In this interview with the literary journal AGNI, MacArthur-prize-winning author Jonathan Lethem discusses originality and the way that "influence" and copying from other writers are part of the creative process. Lethem's previous essay on this, The ecstasy of influence: A plagiarism, is a masterwork (I'm also a big fan of his novels, e.g. this one and this one).
I’ve always been a consciously influenced writer. I usually have some models in mind for anything I’m writing, whether it’s other novels, or some films, or sometimes even a comic book. In terms of prose style, I am almost always open to writing some degree of homage, or trying to adopt or import a part of another writer’s style into what I’m doing. Usually it’s more than one author, and/or it’s in combination with some radically different influence on the narrative strategy, or on the kind of motifs, characters, or situations that I’m writing about. I never think that this is going to simply seem like writer X, because I’m always colliding that influence with a number of other elements.
I’ve come to believe that there is something innate in my method, my sentences, and my approach to narrative and characters that’s inalterable, and that transforms these influences even when I’m not conscious of it. So I don’t ever think in terms of embarrassment or hesitation or reservations about being influenced or working with models. I pretty much assume that’s how it works for me.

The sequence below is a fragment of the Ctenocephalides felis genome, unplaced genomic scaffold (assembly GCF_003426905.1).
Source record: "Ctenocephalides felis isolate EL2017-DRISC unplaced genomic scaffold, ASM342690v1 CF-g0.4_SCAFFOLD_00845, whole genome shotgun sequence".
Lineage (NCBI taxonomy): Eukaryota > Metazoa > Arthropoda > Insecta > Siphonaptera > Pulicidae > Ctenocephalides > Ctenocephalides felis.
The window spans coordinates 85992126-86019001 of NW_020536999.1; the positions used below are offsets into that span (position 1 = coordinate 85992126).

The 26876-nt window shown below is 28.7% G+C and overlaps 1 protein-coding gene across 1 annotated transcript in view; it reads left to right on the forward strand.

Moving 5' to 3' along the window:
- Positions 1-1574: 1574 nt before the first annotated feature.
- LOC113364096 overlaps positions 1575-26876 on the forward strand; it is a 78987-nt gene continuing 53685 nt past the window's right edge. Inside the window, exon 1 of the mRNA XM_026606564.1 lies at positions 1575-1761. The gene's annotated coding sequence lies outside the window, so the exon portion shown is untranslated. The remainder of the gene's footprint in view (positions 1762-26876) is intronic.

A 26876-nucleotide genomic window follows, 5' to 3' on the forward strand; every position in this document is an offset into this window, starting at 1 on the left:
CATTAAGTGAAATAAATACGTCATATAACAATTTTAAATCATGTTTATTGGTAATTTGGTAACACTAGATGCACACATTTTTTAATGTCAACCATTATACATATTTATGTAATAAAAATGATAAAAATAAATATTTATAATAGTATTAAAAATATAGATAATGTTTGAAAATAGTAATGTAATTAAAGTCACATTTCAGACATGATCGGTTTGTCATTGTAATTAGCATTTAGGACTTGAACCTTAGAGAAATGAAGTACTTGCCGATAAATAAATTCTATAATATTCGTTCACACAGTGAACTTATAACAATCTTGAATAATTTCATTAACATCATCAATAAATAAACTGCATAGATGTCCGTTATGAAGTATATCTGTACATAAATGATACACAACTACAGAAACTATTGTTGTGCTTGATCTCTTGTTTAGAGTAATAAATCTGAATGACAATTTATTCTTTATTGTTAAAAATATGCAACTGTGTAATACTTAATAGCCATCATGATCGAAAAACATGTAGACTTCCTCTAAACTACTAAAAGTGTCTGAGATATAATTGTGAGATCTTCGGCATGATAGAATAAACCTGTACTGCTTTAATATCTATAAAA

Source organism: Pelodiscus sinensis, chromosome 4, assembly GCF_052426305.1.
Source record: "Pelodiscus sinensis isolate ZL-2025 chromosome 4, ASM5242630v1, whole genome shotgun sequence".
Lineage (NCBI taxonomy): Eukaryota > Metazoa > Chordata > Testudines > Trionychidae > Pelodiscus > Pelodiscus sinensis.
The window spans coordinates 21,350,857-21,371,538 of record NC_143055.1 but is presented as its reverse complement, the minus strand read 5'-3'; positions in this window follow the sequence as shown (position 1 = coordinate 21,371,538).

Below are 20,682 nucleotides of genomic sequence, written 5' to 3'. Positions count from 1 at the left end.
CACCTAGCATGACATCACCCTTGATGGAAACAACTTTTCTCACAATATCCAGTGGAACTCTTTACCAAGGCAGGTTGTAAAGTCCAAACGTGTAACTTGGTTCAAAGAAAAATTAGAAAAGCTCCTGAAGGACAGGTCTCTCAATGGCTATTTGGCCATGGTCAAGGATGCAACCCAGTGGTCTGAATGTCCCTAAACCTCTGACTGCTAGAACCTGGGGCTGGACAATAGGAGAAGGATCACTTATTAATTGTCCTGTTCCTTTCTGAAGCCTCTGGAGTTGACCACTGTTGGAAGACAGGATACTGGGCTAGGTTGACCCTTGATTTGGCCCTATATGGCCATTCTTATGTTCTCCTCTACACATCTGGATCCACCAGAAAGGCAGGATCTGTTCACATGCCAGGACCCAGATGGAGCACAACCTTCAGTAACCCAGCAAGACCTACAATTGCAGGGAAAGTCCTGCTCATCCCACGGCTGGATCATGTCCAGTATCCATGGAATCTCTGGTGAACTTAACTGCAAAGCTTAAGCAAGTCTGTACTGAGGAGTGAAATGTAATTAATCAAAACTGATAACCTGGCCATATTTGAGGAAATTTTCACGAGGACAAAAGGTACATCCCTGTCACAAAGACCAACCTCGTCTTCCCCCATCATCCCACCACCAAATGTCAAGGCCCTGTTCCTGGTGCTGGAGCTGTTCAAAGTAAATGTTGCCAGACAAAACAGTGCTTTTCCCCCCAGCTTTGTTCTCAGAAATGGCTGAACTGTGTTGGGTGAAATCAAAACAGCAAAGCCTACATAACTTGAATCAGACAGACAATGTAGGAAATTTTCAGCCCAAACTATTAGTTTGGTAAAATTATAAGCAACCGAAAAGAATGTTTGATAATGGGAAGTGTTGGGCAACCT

I understand that a lot of other people are much more deflective or diffident or uncertain or unconscious about these processes, but I believe strongly that they’re what’s going on in making narratives for anyone. That is to say, I don’t see being open to influence as some kind of radical or postmodern or experimental or unorthodox proposition, I see it as a way of talking about what simply is the case, and always has been for writers of all kinds.
These levels of inhibition from talking about influence may represent a kind of contemporary condition. Certainly the frameworks for identifying influence or for being anxious about it or resisting it are very recent ones. I don’t think that these questions bedeviled people one way or another until relatively recently. So anytime people express surprise about my disinhibitions, I suspect that they’re responding to the discourse, not the practice.
Anyway, it has always been my pleasure to assert my influences, partly because it connects my reading life to my writing life, and they seem so fundamentally connected. It’s a way of talking about my enthusiasms for narrative arts of all kinds. And this preference makes the condition of having to talk about one’s work vastly more interesting, because I’m talking about stuff I love all the time.
(via 3 Quarks Daily)